I recently had cause to review some research I did in 1981. Going through those notes — which seemed like they were taken about five years ago — I was shocked to realize how much had changed in Las Vegas in less than four decades.
In that year, among the population of 650,000 Southern Nevadans, a primary concern was whether Runnin’ Rebel basketball Coach Jerry Tarkanian could bring the most coveted high school basketball player in the country to UNLV, and return his small school’s team to the Final Four. That was a feat that had sent the entire community into paroxysms of ecstasy just a few years before.
Tark did manage a year earlier to sign Sidney Green, who was then the third-rated prepster in the country, but it would be a few more years before they’d return to the Big Dance.
Because two tragic hotel fires had occurred within weeks in late 1980-early ’81, claiming over 90 lives, it was paramount that all major hotel rooms needed to be retrofitted with overhead sprinkler systems in the rooms.
I witnessed both fires up-close and can’t recall a more sickening feeling than watching hotel occupants in high-level rooms lean out smoke-filled windows screaming for help.
There was a community concern over the number of prostitutes walking the Strip each night. These streetwalkers, who were not to be confused with the high-priced ladies inside the hotels who operated with the full approval of the landlords, had become so brazen that they were soliciting men in the company of their wives and children.
Clark County Sheriff candidate John Moran won his election to office largely based on the promise that he would cleanse the street of hookers.
There was a growing paranoia that with Atlantic City having legalized gambling just three years before, Las Vegas had lost its monopoly and that high-rolling gamblers from the East Coast and larger Midwest cities would opt to play in New Jersey rather than Nevada, and cause our economy to take a major hit.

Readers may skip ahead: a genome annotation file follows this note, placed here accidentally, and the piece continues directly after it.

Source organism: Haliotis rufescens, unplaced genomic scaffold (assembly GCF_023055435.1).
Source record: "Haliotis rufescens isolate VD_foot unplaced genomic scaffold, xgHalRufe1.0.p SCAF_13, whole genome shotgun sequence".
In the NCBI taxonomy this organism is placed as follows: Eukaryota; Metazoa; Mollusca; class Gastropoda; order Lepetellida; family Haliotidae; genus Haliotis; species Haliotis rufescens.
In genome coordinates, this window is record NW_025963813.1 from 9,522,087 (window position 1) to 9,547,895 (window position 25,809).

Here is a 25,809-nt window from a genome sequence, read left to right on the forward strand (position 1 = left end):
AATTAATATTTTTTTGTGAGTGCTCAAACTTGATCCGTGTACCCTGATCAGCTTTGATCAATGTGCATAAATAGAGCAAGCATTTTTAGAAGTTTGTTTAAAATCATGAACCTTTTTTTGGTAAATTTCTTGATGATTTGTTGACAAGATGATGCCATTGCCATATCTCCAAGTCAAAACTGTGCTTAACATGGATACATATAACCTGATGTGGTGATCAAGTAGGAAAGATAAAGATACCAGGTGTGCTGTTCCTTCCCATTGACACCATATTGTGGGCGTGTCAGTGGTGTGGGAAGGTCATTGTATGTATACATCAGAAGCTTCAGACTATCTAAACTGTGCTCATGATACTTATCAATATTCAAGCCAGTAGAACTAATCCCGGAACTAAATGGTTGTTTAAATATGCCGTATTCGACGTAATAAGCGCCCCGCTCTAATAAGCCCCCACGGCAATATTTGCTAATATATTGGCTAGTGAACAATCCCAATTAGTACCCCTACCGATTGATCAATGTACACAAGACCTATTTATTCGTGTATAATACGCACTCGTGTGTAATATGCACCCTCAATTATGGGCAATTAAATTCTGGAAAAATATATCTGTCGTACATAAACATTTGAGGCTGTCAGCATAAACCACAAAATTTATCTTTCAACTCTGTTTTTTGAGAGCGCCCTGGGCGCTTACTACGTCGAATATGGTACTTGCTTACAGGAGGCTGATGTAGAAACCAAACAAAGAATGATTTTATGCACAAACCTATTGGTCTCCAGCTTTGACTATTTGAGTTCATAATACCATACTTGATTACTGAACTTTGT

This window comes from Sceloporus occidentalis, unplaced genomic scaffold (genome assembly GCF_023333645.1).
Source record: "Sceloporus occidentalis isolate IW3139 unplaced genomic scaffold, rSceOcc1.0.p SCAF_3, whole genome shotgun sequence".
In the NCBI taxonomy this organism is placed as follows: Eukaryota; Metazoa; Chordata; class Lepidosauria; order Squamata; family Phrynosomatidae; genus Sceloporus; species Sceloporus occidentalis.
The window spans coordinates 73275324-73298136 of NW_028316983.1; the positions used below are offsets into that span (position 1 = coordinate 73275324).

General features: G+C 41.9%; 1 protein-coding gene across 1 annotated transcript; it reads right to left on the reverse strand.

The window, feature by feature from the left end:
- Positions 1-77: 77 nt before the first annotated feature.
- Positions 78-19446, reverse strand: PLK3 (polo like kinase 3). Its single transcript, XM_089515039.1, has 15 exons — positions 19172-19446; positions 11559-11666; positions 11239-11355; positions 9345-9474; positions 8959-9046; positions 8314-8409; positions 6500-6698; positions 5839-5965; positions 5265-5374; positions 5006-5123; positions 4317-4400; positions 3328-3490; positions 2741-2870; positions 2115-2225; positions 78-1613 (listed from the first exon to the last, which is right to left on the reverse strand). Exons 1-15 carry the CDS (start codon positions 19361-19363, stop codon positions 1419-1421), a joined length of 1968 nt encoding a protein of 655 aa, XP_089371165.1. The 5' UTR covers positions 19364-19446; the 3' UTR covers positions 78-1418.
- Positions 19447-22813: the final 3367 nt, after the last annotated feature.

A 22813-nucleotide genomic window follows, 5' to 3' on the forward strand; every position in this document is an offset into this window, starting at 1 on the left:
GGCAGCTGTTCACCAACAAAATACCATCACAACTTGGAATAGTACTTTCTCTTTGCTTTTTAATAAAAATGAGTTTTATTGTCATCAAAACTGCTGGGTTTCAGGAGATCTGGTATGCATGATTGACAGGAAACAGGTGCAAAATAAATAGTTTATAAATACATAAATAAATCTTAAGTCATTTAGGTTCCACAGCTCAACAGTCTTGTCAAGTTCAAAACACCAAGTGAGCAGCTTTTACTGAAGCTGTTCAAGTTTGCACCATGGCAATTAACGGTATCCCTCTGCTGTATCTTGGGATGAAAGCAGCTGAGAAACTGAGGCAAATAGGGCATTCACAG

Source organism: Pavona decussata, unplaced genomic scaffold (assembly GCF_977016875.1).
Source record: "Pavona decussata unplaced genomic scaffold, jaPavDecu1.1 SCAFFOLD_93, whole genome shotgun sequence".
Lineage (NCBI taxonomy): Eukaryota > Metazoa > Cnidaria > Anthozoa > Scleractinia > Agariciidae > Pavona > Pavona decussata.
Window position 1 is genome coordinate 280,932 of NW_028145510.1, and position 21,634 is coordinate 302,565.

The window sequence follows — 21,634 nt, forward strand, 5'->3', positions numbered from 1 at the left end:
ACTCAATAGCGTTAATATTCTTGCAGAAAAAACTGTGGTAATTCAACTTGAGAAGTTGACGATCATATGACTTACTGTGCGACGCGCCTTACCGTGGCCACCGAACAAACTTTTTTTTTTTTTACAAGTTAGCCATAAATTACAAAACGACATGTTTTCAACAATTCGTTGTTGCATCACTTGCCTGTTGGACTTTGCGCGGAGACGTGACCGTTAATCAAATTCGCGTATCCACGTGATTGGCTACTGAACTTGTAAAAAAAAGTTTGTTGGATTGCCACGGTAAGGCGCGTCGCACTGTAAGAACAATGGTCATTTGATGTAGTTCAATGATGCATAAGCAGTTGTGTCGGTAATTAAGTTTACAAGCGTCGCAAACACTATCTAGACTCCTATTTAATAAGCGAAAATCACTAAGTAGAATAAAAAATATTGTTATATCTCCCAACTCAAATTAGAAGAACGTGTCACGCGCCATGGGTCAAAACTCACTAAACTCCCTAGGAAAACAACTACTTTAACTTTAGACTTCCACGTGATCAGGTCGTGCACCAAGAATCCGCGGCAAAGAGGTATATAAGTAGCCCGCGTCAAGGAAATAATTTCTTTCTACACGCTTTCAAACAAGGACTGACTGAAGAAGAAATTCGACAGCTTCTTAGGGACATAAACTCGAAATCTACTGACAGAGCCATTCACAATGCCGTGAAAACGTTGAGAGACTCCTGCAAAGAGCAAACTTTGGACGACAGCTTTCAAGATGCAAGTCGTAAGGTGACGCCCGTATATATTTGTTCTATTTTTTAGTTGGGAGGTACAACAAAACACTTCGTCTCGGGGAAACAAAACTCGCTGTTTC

In hindsight we see that the spread of legalized gambling just provided growth opportunities for Las Vegas’ gaming entrepreneurs, who went from being just plain rich to filthy rich.
Doomsayers were predicting in 1981 that in just five years, with Las Vegas growing at an alarming rate, we would soon be out of water. Many local residents continued to drink water right out of the tap rather than purchase the hot new item: bottled water.
There was concern that with the gradual intrusion of Wall Street into the gaming business, fueled in part by the recent corruption scandal at the Stardust which revealed hidden mob interests, Las Vegas would lose its Raymond Chandler-film noir appeal and be run by faceless bean counters who cared little about personal service and only about the bottom line.
There are still old-timers who swear Las Vegas was a much better town when it was run by the mob. I’m not one of them.
Ronald Reagan had been elected just the year before, and his ultra-conservative attorney general Edwin Meese announced that he was clamping down on nudity and distinctly adult behavior. The thinking in Las Vegas was that we would become a target of new and stricter laws governing advertising and onstage behavior.
Turns out nothing of the sort happened, and if you have ever attended the Adult Video News awards which have been coming here for nearly 20 years, you know that nearly anything goes with those free spirits.
So many other social and cultural changes have occurred since 1981 it’s hard to grasp the changes in our daily behavior. There were no cell phones, no Internet, no Amazon or Hulu with which to binge our lives away. In one quick year from now our city will be home to two major sport franchises, with big-league basketball and baseball not far off.
We have a major performing arts center, and no celebrity considers him or herself above performing here, and the best chefs in the world have either opened restaurants here or are hoping to soon.
I find all these changes exciting and mildly depressing at the same time. Was 1981 really that long ago?
I guess it was.
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